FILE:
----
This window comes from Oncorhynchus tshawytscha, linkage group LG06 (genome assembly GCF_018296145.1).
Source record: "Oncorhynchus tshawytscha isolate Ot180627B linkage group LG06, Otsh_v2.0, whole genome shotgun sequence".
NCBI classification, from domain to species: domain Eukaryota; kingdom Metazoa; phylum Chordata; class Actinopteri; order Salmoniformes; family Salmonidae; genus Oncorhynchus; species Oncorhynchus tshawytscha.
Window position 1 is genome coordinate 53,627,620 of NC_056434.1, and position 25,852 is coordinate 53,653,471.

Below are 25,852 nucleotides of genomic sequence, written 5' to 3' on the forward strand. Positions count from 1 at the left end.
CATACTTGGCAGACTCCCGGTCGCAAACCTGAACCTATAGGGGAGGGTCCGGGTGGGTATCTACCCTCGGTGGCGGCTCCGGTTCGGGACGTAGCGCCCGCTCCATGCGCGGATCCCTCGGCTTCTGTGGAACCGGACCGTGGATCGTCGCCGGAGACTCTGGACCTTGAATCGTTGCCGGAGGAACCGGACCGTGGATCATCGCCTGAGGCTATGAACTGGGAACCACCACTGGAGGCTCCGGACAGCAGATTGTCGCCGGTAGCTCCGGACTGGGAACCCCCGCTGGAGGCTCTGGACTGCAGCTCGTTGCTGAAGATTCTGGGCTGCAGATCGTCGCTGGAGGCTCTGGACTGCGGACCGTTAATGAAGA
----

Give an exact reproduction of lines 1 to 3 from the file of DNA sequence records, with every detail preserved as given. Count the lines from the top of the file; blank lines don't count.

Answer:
This window comes from Oncorhynchus tshawytscha, linkage group LG06 (genome assembly GCF_018296145.1).
Source record: "Oncorhynchus tshawytscha isolate Ot180627B linkage group LG06, Otsh_v2.0, whole genome shotgun sequence".
NCBI classification, from domain to species: domain Eukaryota; kingdom Metazoa; phylum Chordata; class Actinopteri; order Salmoniformes; family Salmonidae; genus Oncorhynchus; species Oncorhynchus tshawytscha.